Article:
In order to organize diverse data, this article will address: 1) family processes that predispose to depression: 2) family processes involved in recovery from, or relapse to, depressive syndromes; and 3) the impact on a family of a family member's depression.
FAMILY PROCESSES AND PREDISPOSITION TO DEPRESSION
It is instructive to take a broad view of the ways in which interpersonal relationships in general may be involved in depression. The idea that the quality of an individual's relationships with others and, in particular, the presence of a "special" or intimate relationship may be a crucial factor finds support in a variety of studies. Those who live alone, for example, have a higher prevalence of depression than do those who are married, and those who lose a loved one are more susceptible than are lifelong isolates.'''10 For those living with another person, the psychological quality of the relationship may influence susceptibility to depressive syndromes. The decisive element appears to be the capacity to share feelings and thoughts in an intimate fashion and, as a consequence, to feel emotionally supported. The presence of such a relationship may diminish vulnerability to depressive disorders.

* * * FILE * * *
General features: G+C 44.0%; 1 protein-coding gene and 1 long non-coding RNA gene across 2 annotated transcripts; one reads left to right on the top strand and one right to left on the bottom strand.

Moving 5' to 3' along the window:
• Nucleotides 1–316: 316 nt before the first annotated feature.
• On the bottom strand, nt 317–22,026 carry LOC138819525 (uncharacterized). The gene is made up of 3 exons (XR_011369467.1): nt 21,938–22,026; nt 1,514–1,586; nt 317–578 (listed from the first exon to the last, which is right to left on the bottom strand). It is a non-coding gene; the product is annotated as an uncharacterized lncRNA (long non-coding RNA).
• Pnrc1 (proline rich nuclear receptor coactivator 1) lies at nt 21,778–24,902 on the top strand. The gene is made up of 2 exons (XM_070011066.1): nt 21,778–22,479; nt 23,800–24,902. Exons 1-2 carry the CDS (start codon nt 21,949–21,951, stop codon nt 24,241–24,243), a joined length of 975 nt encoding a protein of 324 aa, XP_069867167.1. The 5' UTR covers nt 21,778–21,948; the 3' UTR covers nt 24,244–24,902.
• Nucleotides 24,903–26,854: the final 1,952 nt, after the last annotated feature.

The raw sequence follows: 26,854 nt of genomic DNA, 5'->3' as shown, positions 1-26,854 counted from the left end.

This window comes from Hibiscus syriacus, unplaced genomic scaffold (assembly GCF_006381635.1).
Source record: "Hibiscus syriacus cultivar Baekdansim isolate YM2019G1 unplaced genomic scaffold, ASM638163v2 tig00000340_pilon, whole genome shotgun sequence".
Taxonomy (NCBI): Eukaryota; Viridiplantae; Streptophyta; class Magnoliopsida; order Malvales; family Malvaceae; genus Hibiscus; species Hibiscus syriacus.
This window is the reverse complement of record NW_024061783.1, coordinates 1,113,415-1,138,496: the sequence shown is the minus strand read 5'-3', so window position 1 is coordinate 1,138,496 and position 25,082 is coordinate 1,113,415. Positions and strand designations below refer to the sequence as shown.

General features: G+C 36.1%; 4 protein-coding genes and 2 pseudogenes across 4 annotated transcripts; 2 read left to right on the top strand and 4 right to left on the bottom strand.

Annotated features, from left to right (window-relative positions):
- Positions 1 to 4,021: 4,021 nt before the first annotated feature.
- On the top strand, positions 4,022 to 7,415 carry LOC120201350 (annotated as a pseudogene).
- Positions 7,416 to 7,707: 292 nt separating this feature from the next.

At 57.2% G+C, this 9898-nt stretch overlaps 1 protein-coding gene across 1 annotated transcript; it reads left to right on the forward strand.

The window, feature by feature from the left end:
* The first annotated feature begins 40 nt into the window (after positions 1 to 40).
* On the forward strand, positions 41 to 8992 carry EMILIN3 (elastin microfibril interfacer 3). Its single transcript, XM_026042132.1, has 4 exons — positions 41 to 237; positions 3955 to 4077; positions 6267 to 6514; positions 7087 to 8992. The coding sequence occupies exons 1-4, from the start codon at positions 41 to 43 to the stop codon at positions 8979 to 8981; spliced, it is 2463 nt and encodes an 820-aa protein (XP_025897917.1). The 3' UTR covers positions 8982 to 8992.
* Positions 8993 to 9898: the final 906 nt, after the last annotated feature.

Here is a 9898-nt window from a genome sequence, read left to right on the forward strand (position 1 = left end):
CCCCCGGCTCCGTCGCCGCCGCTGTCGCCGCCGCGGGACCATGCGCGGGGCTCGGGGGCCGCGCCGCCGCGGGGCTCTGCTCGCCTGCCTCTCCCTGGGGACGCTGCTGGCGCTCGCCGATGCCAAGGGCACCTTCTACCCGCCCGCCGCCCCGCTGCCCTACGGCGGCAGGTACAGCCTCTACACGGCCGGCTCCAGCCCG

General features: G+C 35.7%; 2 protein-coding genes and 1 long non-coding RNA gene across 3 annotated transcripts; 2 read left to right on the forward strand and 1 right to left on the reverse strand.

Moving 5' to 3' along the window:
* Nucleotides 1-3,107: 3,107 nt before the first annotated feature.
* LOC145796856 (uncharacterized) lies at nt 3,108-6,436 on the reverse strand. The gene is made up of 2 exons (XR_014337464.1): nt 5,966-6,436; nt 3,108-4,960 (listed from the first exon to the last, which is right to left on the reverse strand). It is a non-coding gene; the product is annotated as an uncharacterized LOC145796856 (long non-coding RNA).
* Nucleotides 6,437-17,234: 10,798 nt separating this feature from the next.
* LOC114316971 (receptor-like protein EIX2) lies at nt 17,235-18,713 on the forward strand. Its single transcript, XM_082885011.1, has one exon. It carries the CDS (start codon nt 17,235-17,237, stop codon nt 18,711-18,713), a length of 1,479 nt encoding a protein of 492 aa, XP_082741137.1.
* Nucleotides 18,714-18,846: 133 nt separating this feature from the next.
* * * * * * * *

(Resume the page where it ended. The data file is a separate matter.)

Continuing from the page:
Data to support this proposition are derived from studies of full-time mothers and housewives. Brown and Harris describe the protective impact of a psychologically intimate relationship for such women." A working-class woman without an intimate relationship with a man is much more likely to become depressed following severe stress than is a woman with such a relationship. Belle and colleagues also studied low-income mothers and their children and report that living with a man who provides emotional support reduces the likelihood of depression. I: Lo went hai and Haven studied intimacy as a critical variable in buffering against social losses in persons aged 60 and older, and their findings offer support for this proposition." The majority of subjects who lost a confidant were depressed, and the majority of those who maintained one were not. Furthermore, having a confidant protected one against depression despite decreased overall social interaction. Increased social interaction, however, in the absence of a confidant did not provide such protection. The odds for depression were overwhelming in subjects who have both low social interaction and the absence of a confidant. The authors also note that a confidant protects against the occurrence of depression following retirement.